Authors:
 [1]
  1. Northeastern Univ., Boston, MA (United States)
Publication Date:
Research Org.:
Northeastern Univ., Boston, MA (United States)
Sponsoring Org.:
USDOE Office of Science (SC)
OSTI Identifier:
1326385
Report Number(s):
DOE-NORTHEASTERN-05251
DOE Contract Number:
SC0005251
Resource Type:
Technical Report
Country of Publication:
United States
Language:
English
Subject:
38 RADIATION CHEMISTRY, RADIOCHEMISTRY, AND NUCLEAR CHEMISTRY; radiotracer, lipid signalling molecules, carbon-14, flourine-18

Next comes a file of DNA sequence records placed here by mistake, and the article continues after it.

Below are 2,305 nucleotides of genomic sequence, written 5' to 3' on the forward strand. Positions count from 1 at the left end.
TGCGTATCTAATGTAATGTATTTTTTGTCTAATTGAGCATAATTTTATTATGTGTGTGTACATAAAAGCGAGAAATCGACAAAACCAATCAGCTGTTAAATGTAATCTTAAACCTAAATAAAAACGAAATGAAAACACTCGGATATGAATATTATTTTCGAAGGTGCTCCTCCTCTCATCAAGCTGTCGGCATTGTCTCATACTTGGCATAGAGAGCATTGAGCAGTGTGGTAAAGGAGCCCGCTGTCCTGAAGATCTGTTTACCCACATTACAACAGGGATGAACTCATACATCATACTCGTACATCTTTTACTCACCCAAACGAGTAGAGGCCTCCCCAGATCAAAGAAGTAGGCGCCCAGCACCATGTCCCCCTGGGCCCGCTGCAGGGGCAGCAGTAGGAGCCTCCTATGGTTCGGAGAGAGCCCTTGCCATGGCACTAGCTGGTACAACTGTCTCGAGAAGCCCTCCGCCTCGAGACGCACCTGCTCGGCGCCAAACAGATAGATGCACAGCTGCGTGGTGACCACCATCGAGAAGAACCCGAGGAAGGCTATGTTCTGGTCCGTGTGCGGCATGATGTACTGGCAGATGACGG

Citation Formats

Gatley, S. J. Radiotracers For Lipid Signaling Pathways In Biological Systems. United States: N. p., 2016. Web. doi:10.2172/1326385.
Gatley, S. J. Radiotracers For Lipid Signaling Pathways In Biological Systems. United States. doi:10.2172/1326385.
Gatley, S. J. 2016. "Radiotracers For Lipid Signaling Pathways In Biological Systems". United States. doi:10.2172/1326385. https://www.osti.gov/servlets/purl/1326385.
@article{osti_1326385,
title = {Radiotracers For Lipid Signaling Pathways In Biological Systems},
author = {Gatley, S. J.},